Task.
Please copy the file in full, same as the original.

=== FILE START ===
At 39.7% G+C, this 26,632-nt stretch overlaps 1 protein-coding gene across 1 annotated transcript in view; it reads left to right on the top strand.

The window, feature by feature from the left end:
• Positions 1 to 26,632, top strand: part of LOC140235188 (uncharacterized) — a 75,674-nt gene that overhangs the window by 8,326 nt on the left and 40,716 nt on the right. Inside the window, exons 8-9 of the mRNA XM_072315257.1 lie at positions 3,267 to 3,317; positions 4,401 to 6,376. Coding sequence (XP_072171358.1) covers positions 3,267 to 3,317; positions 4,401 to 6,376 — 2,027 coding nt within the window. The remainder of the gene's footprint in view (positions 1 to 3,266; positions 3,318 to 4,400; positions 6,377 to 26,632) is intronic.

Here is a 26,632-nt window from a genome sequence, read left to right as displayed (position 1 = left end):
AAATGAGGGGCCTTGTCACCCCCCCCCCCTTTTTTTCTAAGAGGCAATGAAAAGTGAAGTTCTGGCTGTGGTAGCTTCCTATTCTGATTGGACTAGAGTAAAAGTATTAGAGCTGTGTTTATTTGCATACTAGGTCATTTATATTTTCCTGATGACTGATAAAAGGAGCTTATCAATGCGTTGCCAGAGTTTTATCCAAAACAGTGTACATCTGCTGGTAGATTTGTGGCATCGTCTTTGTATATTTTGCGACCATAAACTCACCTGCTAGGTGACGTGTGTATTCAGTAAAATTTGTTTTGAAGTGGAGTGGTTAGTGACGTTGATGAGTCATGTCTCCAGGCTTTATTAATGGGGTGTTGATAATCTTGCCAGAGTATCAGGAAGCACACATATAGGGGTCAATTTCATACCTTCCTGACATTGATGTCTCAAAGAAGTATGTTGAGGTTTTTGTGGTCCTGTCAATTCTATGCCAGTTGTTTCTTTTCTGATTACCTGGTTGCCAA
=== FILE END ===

At 39.7% G+C, this 26,632-nt stretch overlaps 1 protein-coding gene across 1 annotated transcript in view; it reads left to right on the top strand.

The window, feature by feature from the left end:
• Positions 1 to 26,632, top strand: part of LOC140235188 (uncharacterized) — a 75,674-nt gene that overhangs the window by 8,326 nt on the left and 40,716 nt on the right. Inside the window, exons 8-9 of the mRNA XM_072315257.1 lie at positions 3,267 to 3,317; positions 4,401 to 6,376. Coding sequence (XP_072171358.1) covers positions 3,267 to 3,317; positions 4,401 to 6,376 — 2,027 coding nt within the window. The remainder of the gene's footprint in view (positions 1 to 3,266; positions 3,318 to 4,400; positions 6,377 to 26,632) is intronic.

Here is a 26,632-nt window from a genome sequence, read left to right as displayed (position 1 = left end):
AAATGAGGGGCCTTGTCACCCCCCCCCCCTTTTTTTCTAAGAGGCAATGAAAAGTGAAGTTCTGGCTGTGGTAGCTTCCTATTCTGATTGGACTAGAGTAAAAGTATTAGAGCTGTGTTTATTTGCATACTAGGTCATTTATATTTTCCTGATGACTGATAAAAGGAGCTTATCAATGCGTTGCCAGAGTTTTATCCAAAACAGTGTACATCTGCTGGTAGATTTGTGGCATCGTCTTTGTATATTTTGCGACCATAAACTCACCTGCTAGGTGACGTGTGTATTCAGTAAAATTTGTTTTGAAGTGGAGTGGTTAGTGACGTTGATGAGTCATGTCTCCAGGCTTTATTAATGGGGTGTTGATAATCTTGCCAGAGTATCAGGAAGCACACATATAGGGGTCAATTTCATACCTTCCTGACATTGATGTCTCAAAGAAGTATGTTGAGGTTTTTGTGGTCCTGTCAATTCTATGCCAGTTGTTTCTTTTCTGATTACCTGGTTGCCAA